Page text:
Aureole etc.

Golden Age singers

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Faure songs
Charlotte de Rothschild (soprano);

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Charles GOUNOD (1818-1893)
La Colombe, Opéra Comique in two acts
Horace, Joseph Peyron (ten); Mazet, René Lenoty (bar); Jean, Lucien Lovano (ten); Sylvie, Janine Micheau (sop)
Orchestra Radio-lyrique. Conducted Tony Aubin
Recorded Radio Concert June 5th 1947
Janine MICHEAU (soprano) 1914-1976
singing French Operatic Arias
Georges Charles GOUNOD (1818-1893)
Romeo et Juliette, ‘Je veux vivre’ Mireille, ‘Valse de Mireille’
Georges BIZET (1838-1875)

Les Pecheurs de perles, ‘Je crois entendre encore’.
Jaques OFFENBACH (1819-1875)

Les Contes d’Hoffman, ‘Les oiseaux dans la charmille’.
Ambroise THOMAS (1811-1896)
Hamlet, ‘Air de la folie’
Gioachino ROSSINI (1792-1868)

Il barbiere di Siviglia, ‘Una voce poco fa’
Various orchestras and conductors. Recorded between 1943 and 1949

As is well known, after the success of the premiere of Rigoletto in March 1851 Verdi had Il Trovatore, premiered on 19th January 1853, and La Traviata, premiered six weeks later on 6th March, contemporaneously on the compositional drawing board. A few years later Gounod was to follow a similar path when, after the successful and acclaimed first night of Faust on March 19th 1859, he followed up with ‘Philémon and Baucis’ on February 18th 1860 and ‘La Colombe’ on August 3rd the same year. Performance history tells us of a very different outcome than that ultimately enjoyed by Verdi’s great middle period triumvirate. La Colombe was very different than Faust being very much in the ‘comique’ tradition of music interspersed with spoken dialogue. It was a triumph at its premiere in Baden-Baden but took six years to attain a Paris performance and was quickly withdrawn. The opera emerged again in the French capital with greater success in 1912 and in 1923 it was performed in Diagelev’s Monte-Carlo season but with scored recitatives by the then young Francis Poulenc. Again it disappeared, emerging in 1982 when it was presented at the Spoleta festival (Italy).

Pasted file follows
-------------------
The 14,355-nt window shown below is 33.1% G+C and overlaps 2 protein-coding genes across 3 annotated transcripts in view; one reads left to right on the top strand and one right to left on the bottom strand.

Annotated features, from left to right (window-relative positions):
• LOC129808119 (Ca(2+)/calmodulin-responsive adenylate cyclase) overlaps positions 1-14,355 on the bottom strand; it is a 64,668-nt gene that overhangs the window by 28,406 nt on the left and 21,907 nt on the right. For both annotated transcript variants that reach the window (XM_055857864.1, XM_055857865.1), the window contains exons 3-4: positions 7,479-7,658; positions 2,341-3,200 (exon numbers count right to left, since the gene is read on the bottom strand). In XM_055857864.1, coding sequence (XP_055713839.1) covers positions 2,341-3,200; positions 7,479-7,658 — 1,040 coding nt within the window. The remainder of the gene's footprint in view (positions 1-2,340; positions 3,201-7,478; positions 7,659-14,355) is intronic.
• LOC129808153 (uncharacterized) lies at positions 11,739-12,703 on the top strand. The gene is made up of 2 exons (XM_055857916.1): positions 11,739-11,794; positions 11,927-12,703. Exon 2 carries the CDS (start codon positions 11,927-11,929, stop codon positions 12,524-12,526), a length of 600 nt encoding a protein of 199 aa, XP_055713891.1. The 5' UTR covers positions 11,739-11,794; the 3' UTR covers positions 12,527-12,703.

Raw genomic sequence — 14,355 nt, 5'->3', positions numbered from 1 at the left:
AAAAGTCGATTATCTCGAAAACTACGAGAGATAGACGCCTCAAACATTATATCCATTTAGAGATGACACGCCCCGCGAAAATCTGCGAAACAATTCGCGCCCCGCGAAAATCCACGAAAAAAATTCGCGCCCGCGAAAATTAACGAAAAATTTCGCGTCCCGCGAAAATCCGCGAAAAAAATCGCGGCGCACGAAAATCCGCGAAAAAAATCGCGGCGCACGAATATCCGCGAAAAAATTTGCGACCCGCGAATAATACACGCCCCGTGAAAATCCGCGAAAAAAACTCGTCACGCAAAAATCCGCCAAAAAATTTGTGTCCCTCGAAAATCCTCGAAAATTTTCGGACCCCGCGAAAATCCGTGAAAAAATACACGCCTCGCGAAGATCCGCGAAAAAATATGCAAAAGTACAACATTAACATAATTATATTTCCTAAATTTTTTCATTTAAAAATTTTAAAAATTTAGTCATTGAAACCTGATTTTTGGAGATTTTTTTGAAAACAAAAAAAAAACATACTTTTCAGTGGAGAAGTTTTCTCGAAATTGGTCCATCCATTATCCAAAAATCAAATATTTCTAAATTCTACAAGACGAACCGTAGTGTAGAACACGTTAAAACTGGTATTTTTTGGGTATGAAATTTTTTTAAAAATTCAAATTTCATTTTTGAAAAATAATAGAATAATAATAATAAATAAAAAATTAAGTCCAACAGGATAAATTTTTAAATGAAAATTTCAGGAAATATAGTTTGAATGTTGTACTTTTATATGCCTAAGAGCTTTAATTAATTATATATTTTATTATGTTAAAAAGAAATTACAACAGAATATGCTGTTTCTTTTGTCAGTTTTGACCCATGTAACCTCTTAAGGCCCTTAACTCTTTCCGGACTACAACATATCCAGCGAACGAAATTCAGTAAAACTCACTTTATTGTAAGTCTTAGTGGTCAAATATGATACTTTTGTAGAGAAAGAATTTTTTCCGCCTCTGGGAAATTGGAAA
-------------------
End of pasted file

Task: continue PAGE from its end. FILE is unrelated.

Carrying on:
This recording of the sung parts of the opera gives a mere 38 minutes of pleasant light operetta type light music as support to a trite plot. Compared with the ‘zing’ that Paris was getting from Offenbach at the time of its Paris premiere it is no wonder that it had so little success. The lack of musical depth and inspiration is obvious when comparing the Juliette’s and Mireille’s waltzes, of 1867 and 1864 respectively, which are included in Janine Micheau’s arias on the second part of the disc trs.10 and 13. Gounod was fulfilling a promise with minimum effort and is said to have composed the work in two weeks! It is a musical miniature that is only interesting for its connection with the composer. That said, this is a well sung performance presented with rather recessed sound.

Janine Micheau was a light lyric coloratura who made a number of 78s for the Decca label in the late 1940s. Her coloratura is pin-point if a little breathy, whilst the middle of the voice is not distinguished by a very wide palette of colours or tonal depth. Her Mireille (tr.13) is not in the same league as Freni in the complete opera (EMI). Similar comparisons of her Juliette (tr.10) with later singers on complete recordings (Freni again and Gheorghiu, both EMI) add further confirmation. Surface noise is evident on some tracks.

The leaflet is brief to the point of paucity. There are no indications of the Act from which the items from La Colombe derive. The English translation of the brief notes is idiosyncratic. If it were not for the name of Gounod, La Colombe would be instantly forgettable, whilst Janine Micheau’s singing shows the weakness of much French singing talent at that time.

Robert J Farr


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